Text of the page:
WASHINGTON - In a letter sent today to the head of the National Highway Traffic Safety Administration (NHTSA), U.S. Sen. Bill Nelson (D-Fla.), the ranking member of the Senate Commerce Committee, is asking the agency to immediately halt the continued manufacture and sale of defective Takata ammonium nitrate airbag inflators, while also prodding it to look into the feasibility of recalling all vehicles with Takata ammonium nitrate-based inflators.
Nelson’s request comes on the heel of additional recall announcements in the last week by Honda, Ford, BMW, Volkswagen AG and Daimler AG due to defective Takata airbag inflators. Many of these recent recalls have involved late model vehicles that have not been subject to high humidity or aging, and calls into question the safety of any Takata ammonium nitrate-based inflators. All told, some 28 million inflators in 24 million vehicles have now been recalled in the U.S. because of the problem.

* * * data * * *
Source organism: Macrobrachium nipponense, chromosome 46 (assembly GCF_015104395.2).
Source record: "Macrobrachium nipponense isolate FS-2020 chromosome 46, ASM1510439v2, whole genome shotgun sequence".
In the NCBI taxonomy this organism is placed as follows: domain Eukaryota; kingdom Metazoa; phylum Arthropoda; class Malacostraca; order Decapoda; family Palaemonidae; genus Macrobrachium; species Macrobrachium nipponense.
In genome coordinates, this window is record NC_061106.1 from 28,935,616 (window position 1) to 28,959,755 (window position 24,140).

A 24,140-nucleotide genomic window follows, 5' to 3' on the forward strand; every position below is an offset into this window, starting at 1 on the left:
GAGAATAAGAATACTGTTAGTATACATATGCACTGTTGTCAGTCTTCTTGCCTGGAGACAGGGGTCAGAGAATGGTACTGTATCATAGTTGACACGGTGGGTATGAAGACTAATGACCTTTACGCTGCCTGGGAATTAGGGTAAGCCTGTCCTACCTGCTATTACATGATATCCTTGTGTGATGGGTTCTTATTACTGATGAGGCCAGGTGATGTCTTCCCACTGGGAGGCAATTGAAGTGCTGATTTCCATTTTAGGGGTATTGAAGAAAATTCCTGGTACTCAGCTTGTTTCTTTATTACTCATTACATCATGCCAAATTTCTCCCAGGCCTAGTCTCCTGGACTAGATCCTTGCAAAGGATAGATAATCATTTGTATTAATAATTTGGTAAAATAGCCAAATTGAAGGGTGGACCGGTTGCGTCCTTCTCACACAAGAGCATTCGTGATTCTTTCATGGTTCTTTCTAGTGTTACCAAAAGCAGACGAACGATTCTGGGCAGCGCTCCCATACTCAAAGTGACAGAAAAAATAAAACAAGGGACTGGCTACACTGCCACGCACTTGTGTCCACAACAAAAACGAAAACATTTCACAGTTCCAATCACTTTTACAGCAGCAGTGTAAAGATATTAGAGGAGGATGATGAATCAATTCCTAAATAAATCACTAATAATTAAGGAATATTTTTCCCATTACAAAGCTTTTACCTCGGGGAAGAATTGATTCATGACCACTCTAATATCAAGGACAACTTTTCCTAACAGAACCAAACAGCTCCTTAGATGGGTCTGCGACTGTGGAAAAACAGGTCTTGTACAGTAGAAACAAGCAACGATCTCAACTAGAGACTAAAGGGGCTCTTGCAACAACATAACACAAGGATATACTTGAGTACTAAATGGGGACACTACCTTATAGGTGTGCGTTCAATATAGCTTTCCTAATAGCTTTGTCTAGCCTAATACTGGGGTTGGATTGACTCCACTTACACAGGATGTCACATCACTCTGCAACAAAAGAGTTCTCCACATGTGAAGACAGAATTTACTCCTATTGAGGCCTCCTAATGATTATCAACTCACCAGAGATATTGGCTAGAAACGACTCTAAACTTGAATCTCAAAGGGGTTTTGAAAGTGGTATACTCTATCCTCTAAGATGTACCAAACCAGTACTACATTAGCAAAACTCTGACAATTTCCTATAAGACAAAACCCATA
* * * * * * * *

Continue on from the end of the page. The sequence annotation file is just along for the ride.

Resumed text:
In addition to requesting an accelerated phase out of non-desiccated ammonium nitrate inflators, Nelson called on NHTSA to begin a phase out of desiccated ammonium nitrate inflators. The lawmaker also urged the agency to do more to maximize the production and distribution of additional non-ammonium nitrate-based replacement inflators, especially in areas with high heat and humidity like Florida.
“The countless incidents of rupturing inflators, as well as recent piecemeal recalls involving relatively new vehicles with these types of inflators, raise serious questions as to whether Takata’s ammonium nitrate propellant is inherently dangerous,” Nelson wrote. “This is especially concerning because at least some of the replacement inflators used in current recalls still contain Takata’s ammonium nitrate propellant.”